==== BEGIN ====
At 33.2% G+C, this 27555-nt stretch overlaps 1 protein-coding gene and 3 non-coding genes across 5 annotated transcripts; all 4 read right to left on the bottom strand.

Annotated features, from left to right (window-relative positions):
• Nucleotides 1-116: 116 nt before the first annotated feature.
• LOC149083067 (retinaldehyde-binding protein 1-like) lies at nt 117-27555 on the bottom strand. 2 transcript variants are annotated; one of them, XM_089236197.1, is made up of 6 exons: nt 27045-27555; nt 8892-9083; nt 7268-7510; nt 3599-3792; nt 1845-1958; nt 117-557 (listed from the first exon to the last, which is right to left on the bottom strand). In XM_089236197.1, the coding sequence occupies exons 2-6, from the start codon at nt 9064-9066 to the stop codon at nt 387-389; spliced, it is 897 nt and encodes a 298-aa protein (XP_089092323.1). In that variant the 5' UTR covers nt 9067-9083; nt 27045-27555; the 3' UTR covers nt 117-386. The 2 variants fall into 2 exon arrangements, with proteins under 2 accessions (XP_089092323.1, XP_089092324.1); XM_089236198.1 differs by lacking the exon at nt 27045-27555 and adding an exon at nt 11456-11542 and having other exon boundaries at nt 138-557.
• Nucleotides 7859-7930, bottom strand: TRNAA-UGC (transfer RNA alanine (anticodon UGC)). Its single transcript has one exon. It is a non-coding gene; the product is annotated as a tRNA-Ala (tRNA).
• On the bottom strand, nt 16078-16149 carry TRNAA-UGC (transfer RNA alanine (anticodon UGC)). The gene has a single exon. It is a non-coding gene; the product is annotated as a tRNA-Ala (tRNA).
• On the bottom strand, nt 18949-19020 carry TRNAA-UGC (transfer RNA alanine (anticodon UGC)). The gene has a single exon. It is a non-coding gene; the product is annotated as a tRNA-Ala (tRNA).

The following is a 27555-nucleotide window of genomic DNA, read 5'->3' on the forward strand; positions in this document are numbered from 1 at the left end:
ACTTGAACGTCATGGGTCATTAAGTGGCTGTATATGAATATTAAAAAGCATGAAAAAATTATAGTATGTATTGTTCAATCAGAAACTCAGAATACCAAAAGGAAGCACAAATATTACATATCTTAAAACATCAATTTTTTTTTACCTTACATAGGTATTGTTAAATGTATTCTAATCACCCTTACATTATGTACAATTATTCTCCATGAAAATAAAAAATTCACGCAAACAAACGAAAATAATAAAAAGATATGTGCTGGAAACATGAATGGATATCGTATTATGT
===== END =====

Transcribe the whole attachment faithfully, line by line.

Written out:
At 33.2% G+C, this 27555-nt stretch overlaps 1 protein-coding gene and 3 non-coding genes across 5 annotated transcripts; all 4 read right to left on the bottom strand.

Annotated features, from left to right (window-relative positions):
• Nucleotides 1-116: 116 nt before the first annotated feature.
• LOC149083067 (retinaldehyde-binding protein 1-like) lies at nt 117-27555 on the bottom strand. 2 transcript variants are annotated; one of them, XM_089236197.1, is made up of 6 exons: nt 27045-27555; nt 8892-9083; nt 7268-7510; nt 3599-3792; nt 1845-1958; nt 117-557 (listed from the first exon to the last, which is right to left on the bottom strand). In XM_089236197.1, the coding sequence occupies exons 2-6, from the start codon at nt 9064-9066 to the stop codon at nt 387-389; spliced, it is 897 nt and encodes a 298-aa protein (XP_089092323.1). In that variant the 5' UTR covers nt 9067-9083; nt 27045-27555; the 3' UTR covers nt 117-386. The 2 variants fall into 2 exon arrangements, with proteins under 2 accessions (XP_089092323.1, XP_089092324.1); XM_089236198.1 differs by lacking the exon at nt 27045-27555 and adding an exon at nt 11456-11542 and having other exon boundaries at nt 138-557.
• Nucleotides 7859-7930, bottom strand: TRNAA-UGC (transfer RNA alanine (anticodon UGC)). Its single transcript has one exon. It is a non-coding gene; the product is annotated as a tRNA-Ala (tRNA).
• On the bottom strand, nt 16078-16149 carry TRNAA-UGC (transfer RNA alanine (anticodon UGC)). The gene has a single exon. It is a non-coding gene; the product is annotated as a tRNA-Ala (tRNA).
• On the bottom strand, nt 18949-19020 carry TRNAA-UGC (transfer RNA alanine (anticodon UGC)). The gene has a single exon. It is a non-coding gene; the product is annotated as a tRNA-Ala (tRNA).

The following is a 27555-nucleotide window of genomic DNA, read 5'->3' on the forward strand; positions in this document are numbered from 1 at the left end:
ACTTGAACGTCATGGGTCATTAAGTGGCTGTATATGAATATTAAAAAGCATGAAAAAATTATAGTATGTATTGTTCAATCAGAAACTCAGAATACCAAAAGGAAGCACAAATATTACATATCTTAAAACATCAATTTTTTTTTACCTTACATAGGTATTGTTAAATGTATTCTAATCACCCTTACATTATGTACAATTATTCTCCATGAAAATAAAAAATTCACGCAAACAAACGAAAATAATAAAAAGATATGTGCTGGAAACATGAATGGATATCGTATTATGT